“All countries deserve to process their natural resources, all countries deserve to make their people prosperous, and other countries must respect this right.” These words from Indonesian President Joko Widodo on the eve of his recent visit to Australia captured a personal ambition to transform Indonesia’s abundant resources into a wealthy nation – but they also present an opportunity for Australia. A “win-win”, as analysts quickly dubbed it.
Jokowi, as the Indonesian leader is known, has made no secret of his desire to secure access to Australian lithium to complement Indonesian nickel. The aim is to build an EV battery supply chain to take advantage of the accelerating shift towards renewable sources of energy.
The chance extends beyond Indonesia, too.
Southeast Asia is expected to become a strong production base and end-consumer for both batteries and electric vehicles – the region’s potential is being realised, and investment is flowing. Southeast Asia’s EV market was estimated at US$500 million in 2021 and is forecasted to grow to US$2.7 billion by 2027. South Korea’s LG and Hyundai are constructing an EV battery plant in Indonesia, which is expected to start producing in 2024. Meanwhile, Vietnam’s Vinfast has also begun developing a facility to produce batteries for sale and its own EV production. Thailand is another prospective market, as it is already home to EV development, with Mercedes Benz producing plug-in hybrid batteries in the nation since 2019.
Yet a consistent supply of critical minerals such as lithium is a missing ingredient in these nations’ ambitions. Australia can help.
Australia can process critical minerals and export these products to nearby neighbours in Southeast Asia. Developing a domestic battery manufacturing industry in Australia is extremely difficult given the collapse of the car-making industry. There is a fundamental link needed between vehicle makers and battery manufacturers. Typically, the two sectors co-locate, ensuring ease of cooperation.
Australia’s last car manufacturers, Holden and Toyota, closed their factories in late 2017. And even if Australia initiated EV production now, nations such as China and South Korea are further along the learning curve, possess more advanced manufacturing capabilities and have secured long-term contracts with global car makers.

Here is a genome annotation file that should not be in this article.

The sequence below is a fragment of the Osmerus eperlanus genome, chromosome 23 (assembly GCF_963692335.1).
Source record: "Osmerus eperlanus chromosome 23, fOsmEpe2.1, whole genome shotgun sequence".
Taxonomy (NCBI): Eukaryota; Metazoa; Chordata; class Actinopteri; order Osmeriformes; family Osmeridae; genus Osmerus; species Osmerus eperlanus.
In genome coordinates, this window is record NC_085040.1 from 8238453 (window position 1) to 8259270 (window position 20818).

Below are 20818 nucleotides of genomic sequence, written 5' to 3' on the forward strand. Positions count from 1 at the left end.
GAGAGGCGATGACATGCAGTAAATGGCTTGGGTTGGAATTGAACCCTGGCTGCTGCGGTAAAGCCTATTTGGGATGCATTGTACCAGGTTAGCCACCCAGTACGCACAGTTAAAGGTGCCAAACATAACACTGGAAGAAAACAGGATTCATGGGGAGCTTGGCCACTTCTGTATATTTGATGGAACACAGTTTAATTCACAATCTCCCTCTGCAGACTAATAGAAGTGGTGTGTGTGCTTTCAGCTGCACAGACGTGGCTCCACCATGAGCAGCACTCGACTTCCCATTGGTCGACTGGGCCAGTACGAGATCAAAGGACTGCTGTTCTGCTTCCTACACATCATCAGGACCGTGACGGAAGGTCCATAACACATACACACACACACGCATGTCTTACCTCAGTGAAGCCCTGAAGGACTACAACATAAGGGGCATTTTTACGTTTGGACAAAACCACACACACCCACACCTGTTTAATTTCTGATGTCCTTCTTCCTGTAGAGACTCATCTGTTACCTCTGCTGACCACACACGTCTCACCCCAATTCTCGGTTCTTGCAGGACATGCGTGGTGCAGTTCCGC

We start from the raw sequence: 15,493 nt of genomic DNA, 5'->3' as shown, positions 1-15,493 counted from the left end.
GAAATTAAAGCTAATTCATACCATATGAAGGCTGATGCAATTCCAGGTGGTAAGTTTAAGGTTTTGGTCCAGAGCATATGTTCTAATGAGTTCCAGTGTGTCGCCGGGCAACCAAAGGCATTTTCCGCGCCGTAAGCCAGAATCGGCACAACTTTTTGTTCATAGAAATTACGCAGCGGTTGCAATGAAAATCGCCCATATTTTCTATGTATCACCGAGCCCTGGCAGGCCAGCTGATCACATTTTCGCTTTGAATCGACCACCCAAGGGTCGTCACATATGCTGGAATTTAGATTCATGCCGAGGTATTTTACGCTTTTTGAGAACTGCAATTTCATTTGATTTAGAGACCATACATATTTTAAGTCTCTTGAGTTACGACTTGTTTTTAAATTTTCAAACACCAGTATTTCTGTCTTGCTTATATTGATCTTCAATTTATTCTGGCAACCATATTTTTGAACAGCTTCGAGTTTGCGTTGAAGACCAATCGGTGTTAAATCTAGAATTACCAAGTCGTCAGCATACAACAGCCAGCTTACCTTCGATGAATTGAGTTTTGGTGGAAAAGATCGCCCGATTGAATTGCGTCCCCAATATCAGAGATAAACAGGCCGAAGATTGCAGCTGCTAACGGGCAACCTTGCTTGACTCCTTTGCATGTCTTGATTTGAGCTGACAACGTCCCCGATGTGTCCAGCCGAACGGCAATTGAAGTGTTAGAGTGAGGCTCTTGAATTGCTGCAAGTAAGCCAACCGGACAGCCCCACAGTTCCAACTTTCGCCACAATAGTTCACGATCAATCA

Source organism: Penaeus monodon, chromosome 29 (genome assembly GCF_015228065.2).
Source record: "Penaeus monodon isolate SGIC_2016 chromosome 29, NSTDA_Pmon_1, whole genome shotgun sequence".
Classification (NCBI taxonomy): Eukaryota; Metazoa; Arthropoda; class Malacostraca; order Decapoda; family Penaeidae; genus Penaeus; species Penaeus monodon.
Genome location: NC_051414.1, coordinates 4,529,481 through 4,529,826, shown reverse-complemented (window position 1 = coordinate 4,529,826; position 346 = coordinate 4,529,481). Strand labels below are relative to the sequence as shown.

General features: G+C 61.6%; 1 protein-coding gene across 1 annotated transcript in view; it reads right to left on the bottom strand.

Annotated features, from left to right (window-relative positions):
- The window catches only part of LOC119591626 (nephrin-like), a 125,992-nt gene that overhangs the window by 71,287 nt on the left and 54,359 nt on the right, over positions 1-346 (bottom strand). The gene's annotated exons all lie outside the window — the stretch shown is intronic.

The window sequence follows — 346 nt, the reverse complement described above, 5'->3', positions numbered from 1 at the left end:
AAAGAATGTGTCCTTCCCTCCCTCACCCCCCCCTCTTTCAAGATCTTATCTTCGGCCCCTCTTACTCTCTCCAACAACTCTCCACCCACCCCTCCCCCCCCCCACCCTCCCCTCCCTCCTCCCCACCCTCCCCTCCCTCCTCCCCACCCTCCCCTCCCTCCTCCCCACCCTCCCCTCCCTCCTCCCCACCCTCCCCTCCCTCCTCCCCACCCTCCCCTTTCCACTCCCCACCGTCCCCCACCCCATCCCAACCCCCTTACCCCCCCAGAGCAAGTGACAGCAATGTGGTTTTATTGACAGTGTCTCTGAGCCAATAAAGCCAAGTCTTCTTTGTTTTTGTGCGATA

Instead, the opportunity for Australia lies in the supply and high-tech processing of critical minerals that Southeast Asian manufacturers will use for batteries and EVs. Jokowi spoke of all countries deserving to “process their natural resources” – Australia should do so, rather than following the past approach as with the mining boom of shipping raw materials abroad. There is yet a country to dominate the critical mineral supply, so a profitable and attainable opportunity remains in refining critical minerals into battery-grade materials.
Australia accounts for 60 per cent of world lithium production and can provide this crucial missing mineral from Southeast Asian nations’ domestic resource endowment. An average EV battery requires around 8 kilograms of lithium. Additionally, partnerships would employ Australia’s world-class technical and industrial capabilities. Australia has rapidly scaled resource production through innovation and could assist nations in developing metalogical capabilities to successfully manufacture lithium-ion batteries.
Australia can no longer afford to ship unprocessed minerals offshore. Currently, a significant amount of raw lithium is sent to China in the form of hard rock ore, where it undergoes refining to become battery-grade lithium hydroxide. Some estimates claim that Australia only earns 0.5% of the potential value of exported lithium ore. However, the landscape may be changing.
Australia already aims to capture a larger share of the refining market, with projections suggesting a potential increase to capture 10% of the global market by 2024 and 20% by 2027. To achieve this, Australia recognises the need to progress further down the value chain. The goal should be developing high-value products by combining high-grade nickel sulphate and battery-grade lithium hydroxide to form an active cathode material for battery production. Several companies, including Tianqi, IGO Limited, and BHP, are already selling lithium hydroxide and nickel sulphate crystals produced in Western Australia to global car manufacturers.
Australia’s value in the Southeast Asian market lies in the nation’s ability to sustainably, ethically and securely source and refine critical minerals on a global scale. As Australia advances, the nation must aim to use the abundance of renewable energy resources such as wind and solar to power the refining process, with the development of proprietary technology to bring the cost of Australian products down. As the world shifts its focus and becomes increasingly interested in traceability and low-carbon materials, Australia can support Southeast Asian manufacturers by providing the region with battery inputs that meet the highest environmental standards.
Through these initiatives, Australia aims to retain more value within its borders by refining its abundant critical mineral resources, such as lithium, and actively participating in the growing electric vehicle and battery industries. Southeast Asia will become a primary market for Australian lithium exports.
Australia must develop a significant, sophisticated, downstream industry beyond merely mining to capitalise on the once-in-a-lifetime demand for critical minerals. To lower the risk profile of battery materials, substantial attention must be paid to securing and forming these strategic partnerships with Southeast Asian nations. The Australia-Southeast Asia relationship has yet to reach its full potential, but substantial opportunities exist to collaborate within the EV and battery space. To borrow again from Jokowi, if done right, all countries will win respect.